Photo credit: Nik Borrow/Flickr/Creative Commons
​Ecological Role

Likely predators of spectacled lesser galagos include small cats, snakes, and owls. Some species in Galago have been known to group together to fend off small predators. As fruit eaters, spectacled lesser galagos may play a role in seed dispersal.

Conservation Status and Threats

Spectacled lesser galagos are designated as Least Concern by the International Union for Conservation of Nature (IUCN, 2019). They are a widespread species and are even common in some parts of their range.

That said, spectacled lesser galago habitat is declining, and at risk of degradation, fragmentation, and loss due to expanding human populations. Some areas of the Albertine Rift have extremely high population densities—up to 2,560 people per square mile (1,000 people per square kilometer). As a result, spectacled lesser galagos’ population is in decline, albeit slowly.

Climate change is also expected to have a profound impact on the Albertine Rift region. The mountains, rivers, and lakes of the region make for a strikingly beautiful topography, although they exacerbate the impacts of climate change on species. As the climate warms, species will need to move up in elevation in order to find suitable habitat. In the Albertine Rift region, they will move up towards the mountains, where the overall area of suitable habitat will be lower.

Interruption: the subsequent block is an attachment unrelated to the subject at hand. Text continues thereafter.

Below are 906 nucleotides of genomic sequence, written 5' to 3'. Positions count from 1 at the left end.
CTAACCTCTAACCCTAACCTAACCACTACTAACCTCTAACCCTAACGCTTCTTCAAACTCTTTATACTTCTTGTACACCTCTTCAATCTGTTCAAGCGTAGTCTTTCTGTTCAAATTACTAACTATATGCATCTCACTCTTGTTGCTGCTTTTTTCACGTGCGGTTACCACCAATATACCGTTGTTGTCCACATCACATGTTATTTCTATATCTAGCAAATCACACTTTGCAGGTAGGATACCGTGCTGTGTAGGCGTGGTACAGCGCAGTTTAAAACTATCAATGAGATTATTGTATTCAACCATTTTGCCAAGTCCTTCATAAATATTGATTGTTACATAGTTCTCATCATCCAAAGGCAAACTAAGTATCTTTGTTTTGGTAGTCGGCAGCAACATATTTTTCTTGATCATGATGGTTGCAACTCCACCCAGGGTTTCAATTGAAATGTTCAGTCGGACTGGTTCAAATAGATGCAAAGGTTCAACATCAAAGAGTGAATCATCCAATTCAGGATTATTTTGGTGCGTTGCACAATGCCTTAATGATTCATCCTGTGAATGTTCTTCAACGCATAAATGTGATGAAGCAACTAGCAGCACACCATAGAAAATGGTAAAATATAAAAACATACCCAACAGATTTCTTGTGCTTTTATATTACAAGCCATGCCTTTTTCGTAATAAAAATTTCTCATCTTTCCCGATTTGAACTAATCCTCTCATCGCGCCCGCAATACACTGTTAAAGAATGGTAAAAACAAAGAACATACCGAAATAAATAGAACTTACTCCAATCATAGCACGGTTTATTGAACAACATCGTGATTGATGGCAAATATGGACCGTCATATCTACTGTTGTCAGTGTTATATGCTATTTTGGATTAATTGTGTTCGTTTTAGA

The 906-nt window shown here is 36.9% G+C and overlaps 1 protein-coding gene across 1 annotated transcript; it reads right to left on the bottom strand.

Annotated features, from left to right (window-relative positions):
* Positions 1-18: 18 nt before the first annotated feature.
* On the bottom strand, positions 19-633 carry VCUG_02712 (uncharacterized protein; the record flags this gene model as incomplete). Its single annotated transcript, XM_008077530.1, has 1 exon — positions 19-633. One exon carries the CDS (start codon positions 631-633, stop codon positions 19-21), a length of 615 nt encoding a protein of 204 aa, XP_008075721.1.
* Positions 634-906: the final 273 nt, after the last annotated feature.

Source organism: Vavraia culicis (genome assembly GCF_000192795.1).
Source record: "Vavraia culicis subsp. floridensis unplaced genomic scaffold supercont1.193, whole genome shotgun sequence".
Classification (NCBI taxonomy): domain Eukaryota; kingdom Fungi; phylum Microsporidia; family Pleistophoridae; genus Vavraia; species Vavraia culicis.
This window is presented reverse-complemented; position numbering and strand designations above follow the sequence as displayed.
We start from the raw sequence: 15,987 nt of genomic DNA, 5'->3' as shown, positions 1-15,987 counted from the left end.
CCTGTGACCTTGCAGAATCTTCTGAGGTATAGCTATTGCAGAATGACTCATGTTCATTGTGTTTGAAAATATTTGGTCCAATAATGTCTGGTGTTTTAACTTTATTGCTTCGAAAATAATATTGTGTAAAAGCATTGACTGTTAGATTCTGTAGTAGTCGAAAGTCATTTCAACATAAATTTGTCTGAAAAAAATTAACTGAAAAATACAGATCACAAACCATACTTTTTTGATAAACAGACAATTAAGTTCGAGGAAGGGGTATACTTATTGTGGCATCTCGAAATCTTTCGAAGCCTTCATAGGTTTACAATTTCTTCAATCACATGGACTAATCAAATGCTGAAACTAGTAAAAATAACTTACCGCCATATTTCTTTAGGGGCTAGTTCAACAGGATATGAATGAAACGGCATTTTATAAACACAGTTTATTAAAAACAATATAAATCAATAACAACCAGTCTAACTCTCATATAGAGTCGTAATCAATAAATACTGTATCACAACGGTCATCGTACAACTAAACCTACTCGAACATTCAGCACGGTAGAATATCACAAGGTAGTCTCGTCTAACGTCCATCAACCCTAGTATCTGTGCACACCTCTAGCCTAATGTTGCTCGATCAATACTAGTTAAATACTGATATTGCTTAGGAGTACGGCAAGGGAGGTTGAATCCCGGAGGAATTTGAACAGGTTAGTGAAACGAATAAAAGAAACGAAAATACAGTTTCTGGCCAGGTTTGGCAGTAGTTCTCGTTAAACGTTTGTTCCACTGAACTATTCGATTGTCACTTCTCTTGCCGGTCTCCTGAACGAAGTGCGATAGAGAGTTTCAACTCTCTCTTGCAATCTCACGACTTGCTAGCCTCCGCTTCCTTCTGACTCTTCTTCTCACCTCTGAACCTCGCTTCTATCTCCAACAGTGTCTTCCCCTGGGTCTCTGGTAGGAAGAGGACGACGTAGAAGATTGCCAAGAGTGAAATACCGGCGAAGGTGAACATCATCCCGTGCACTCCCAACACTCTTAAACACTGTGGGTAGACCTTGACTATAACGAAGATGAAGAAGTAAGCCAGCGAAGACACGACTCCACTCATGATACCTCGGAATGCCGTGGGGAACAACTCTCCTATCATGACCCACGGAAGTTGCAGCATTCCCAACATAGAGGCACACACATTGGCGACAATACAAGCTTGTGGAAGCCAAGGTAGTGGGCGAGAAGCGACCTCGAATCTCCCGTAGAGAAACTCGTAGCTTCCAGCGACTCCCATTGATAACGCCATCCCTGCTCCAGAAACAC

​Conservation Efforts

Spectacled lesser galagos are listed on Appendix II of the Convention on International Trade in Endangered Species (CITES). They have access to a number of protected areas, including the Bwindi Impenetrable National Park in Uganda, Nyungwe National Park in Rwanda, and the Kibira National Park in Burundi. The Albertine Rift region, where most spectacled lesser galagos reside, is recognized as an extremely important biodiversity hotspot, and is protected to varying degrees as a Global 200 Ecoregion and an Endemic Bird Area. Scientists are continuing to advocate for this region as an important biodiversity hub deserving of increased protections. A 2016 report by the Wildlife Conservation Society proposes a $21 million per year conservation plan that focuses on areas that are not already protected. While that might sound expensive, the Albertine Rift is so diverse that this comes out to a cost of only $2,500 per species annually—a steal considering that such imperiled species as mountain gorillas, forest elephants, and chimpanzees rely on this area. Ensuring that this important ecoregion is protected will help keep spectacled lesser galagos at “least concern” and may help recover populations of Africa’s most imperiled primates.​